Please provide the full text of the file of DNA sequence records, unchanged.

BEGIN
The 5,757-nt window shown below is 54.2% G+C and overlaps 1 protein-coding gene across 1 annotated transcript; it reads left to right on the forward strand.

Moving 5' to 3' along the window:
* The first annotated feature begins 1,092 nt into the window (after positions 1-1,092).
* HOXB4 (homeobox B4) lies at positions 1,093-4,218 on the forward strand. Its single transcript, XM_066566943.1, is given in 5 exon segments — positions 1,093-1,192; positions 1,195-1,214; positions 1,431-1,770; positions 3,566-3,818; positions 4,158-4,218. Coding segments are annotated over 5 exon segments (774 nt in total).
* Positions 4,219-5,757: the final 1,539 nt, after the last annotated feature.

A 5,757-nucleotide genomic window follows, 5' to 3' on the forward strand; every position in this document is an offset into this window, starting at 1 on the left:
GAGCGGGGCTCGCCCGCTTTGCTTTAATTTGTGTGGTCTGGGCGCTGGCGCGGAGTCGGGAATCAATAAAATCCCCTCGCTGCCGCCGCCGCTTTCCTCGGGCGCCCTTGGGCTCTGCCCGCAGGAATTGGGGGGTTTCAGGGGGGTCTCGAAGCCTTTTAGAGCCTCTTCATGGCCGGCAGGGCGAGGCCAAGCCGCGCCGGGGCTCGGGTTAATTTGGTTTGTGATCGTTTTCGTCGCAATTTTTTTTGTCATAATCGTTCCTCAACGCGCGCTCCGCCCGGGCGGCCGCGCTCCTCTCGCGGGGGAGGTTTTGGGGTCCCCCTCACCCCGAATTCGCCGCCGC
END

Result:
The 5,757-nt window shown below is 54.2% G+C and overlaps 1 protein-coding gene across 1 annotated transcript; it reads left to right on the forward strand.

Moving 5' to 3' along the window:
* The first annotated feature begins 1,092 nt into the window (after positions 1-1,092).
* HOXB4 (homeobox B4) lies at positions 1,093-4,218 on the forward strand. Its single transcript, XM_066566943.1, is given in 5 exon segments — positions 1,093-1,192; positions 1,195-1,214; positions 1,431-1,770; positions 3,566-3,818; positions 4,158-4,218. Coding segments are annotated over 5 exon segments (774 nt in total).
* Positions 4,219-5,757: the final 1,539 nt, after the last annotated feature.

A 5,757-nucleotide genomic window follows, 5' to 3' on the forward strand; every position in this document is an offset into this window, starting at 1 on the left:
GAGCGGGGCTCGCCCGCTTTGCTTTAATTTGTGTGGTCTGGGCGCTGGCGCGGAGTCGGGAATCAATAAAATCCCCTCGCTGCCGCCGCCGCTTTCCTCGGGCGCCCTTGGGCTCTGCCCGCAGGAATTGGGGGGTTTCAGGGGGGTCTCGAAGCCTTTTAGAGCCTCTTCATGGCCGGCAGGGCGAGGCCAAGCCGCGCCGGGGCTCGGGTTAATTTGGTTTGTGATCGTTTTCGTCGCAATTTTTTTTGTCATAATCGTTCCTCAACGCGCGCTCCGCCCGGGCGGCCGCGCTCCTCTCGCGGGGGAGGTTTTGGGGTCCCCCTCACCCCGAATTCGCCGCCGC